He also said he was working to make available faster antigen testing “to support the ongoing operations of daycares and schools when they return to in-person learning.”

“We thank education and child care staff, operators and all families in Ontario for their hard work, vigilance and kindness during this incredibly difficult time,” said Education Minister Stephen Lecce in a press release announcing the new measures.

People line up outside a Toronto pharmacy that offered walk-in vaccines to teachers, school staff and daycare workers on Monday, January 3, 2022. (Chris Young / The Canadian Press)

Carolyn Ferns, public policy coordinator for the Ontario Coalition for Better Child Care, said that while this is a step in the right direction, there is still a long way to go.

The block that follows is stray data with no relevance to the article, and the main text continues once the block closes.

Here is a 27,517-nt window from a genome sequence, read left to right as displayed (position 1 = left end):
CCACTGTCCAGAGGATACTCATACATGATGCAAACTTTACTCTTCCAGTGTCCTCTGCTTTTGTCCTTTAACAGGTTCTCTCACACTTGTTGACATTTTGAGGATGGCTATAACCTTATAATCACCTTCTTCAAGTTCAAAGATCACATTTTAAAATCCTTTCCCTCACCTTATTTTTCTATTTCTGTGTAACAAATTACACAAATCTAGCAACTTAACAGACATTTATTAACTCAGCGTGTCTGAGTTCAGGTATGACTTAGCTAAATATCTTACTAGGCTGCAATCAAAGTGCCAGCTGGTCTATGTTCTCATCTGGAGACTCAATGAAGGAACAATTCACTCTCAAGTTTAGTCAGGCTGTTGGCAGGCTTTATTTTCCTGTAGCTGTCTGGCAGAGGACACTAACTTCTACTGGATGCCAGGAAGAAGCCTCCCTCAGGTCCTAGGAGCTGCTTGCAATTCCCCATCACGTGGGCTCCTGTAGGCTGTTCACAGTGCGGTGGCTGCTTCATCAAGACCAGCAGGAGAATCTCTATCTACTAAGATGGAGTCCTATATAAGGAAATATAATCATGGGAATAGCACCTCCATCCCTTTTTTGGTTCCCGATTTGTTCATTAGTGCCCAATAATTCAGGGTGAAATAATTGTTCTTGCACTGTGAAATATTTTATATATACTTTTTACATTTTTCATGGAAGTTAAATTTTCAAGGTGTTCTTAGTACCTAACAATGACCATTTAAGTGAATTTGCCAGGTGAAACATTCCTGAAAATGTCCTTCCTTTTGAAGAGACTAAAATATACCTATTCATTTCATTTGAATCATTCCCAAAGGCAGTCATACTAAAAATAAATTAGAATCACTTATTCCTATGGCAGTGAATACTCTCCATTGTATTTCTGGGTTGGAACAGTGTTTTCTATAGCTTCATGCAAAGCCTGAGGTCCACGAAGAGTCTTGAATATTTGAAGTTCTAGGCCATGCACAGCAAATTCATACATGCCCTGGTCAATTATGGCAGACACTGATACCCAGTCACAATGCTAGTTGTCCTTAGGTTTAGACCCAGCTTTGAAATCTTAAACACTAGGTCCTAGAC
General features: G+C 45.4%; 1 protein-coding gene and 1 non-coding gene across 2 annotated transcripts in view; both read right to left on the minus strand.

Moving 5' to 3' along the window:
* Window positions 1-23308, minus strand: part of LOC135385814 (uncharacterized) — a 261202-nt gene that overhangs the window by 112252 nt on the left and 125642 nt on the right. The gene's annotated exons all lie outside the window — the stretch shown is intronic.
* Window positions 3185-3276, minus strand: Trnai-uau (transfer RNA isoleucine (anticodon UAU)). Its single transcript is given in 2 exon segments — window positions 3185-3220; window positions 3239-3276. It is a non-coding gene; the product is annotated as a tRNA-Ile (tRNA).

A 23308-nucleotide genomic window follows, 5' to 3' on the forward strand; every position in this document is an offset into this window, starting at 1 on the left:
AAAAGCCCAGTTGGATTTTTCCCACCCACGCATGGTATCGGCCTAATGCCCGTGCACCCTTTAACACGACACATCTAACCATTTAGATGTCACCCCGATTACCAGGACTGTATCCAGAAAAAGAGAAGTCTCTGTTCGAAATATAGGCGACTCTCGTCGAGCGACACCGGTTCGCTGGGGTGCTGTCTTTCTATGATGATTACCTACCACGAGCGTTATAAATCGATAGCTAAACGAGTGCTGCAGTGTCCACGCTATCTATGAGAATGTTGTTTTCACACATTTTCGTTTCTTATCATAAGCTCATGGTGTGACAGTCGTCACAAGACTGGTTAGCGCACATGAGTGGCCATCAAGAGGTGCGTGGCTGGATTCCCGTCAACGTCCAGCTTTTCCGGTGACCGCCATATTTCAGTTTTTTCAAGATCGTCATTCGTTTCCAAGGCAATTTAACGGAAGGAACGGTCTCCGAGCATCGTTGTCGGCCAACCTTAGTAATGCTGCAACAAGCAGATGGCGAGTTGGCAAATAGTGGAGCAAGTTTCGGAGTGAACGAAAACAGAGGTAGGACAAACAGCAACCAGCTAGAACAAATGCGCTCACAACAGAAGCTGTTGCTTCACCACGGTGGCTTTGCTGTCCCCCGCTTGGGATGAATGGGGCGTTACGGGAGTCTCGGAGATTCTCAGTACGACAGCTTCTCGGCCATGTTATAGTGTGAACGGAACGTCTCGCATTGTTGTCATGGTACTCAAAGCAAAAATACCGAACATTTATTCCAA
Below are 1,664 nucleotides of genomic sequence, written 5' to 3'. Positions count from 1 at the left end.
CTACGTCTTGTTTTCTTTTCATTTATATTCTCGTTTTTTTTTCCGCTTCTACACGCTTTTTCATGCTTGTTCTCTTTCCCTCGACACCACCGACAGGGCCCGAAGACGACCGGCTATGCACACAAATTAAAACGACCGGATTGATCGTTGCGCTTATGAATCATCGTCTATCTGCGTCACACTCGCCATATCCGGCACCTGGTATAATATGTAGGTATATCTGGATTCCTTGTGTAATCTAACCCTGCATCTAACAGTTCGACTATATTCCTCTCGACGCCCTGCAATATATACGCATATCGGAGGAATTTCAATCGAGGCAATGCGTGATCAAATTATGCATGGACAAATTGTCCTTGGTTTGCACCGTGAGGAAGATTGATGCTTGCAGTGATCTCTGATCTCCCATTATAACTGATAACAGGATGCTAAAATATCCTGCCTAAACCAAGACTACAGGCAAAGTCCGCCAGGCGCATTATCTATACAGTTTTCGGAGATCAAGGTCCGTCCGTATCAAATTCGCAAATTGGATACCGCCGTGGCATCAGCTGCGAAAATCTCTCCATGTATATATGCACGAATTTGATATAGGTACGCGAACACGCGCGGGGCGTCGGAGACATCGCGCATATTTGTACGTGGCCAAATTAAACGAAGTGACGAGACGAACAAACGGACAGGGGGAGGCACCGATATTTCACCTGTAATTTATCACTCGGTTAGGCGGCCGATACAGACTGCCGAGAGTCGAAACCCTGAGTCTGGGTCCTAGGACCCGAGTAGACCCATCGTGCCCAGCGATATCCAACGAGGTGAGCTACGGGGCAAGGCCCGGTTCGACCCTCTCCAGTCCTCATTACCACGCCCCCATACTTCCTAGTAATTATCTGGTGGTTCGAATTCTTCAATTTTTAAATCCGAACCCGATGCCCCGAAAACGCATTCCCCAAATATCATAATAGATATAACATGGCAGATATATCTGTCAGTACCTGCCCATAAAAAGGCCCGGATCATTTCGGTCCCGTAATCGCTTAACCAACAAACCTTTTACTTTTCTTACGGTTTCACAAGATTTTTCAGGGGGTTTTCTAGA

Her advocacy group and the Association of Early Childhood Educators Ontario are calling on the province to speed up delivery of N95 masks to daycares, provide HEPA filters in every room, reinstate COVID-19 reporting of daycare cases and make PCR tests available to everyone in these settings again.

“The provincial government’s inaction on child care or its kind of contempt for the sector at this point is dangerous,” Ferns said. “You can’t keep face-to-face child care programs open without doing all you can to make them safe. And that means proper testing, reporting and PPE.”

A spokesperson for the Department of Health said the government had updated its testing and isolation guidelines “to ensure that those who live and work in our high-risk environments are protected and to maintain stability essential workforce, including frontline health workers. “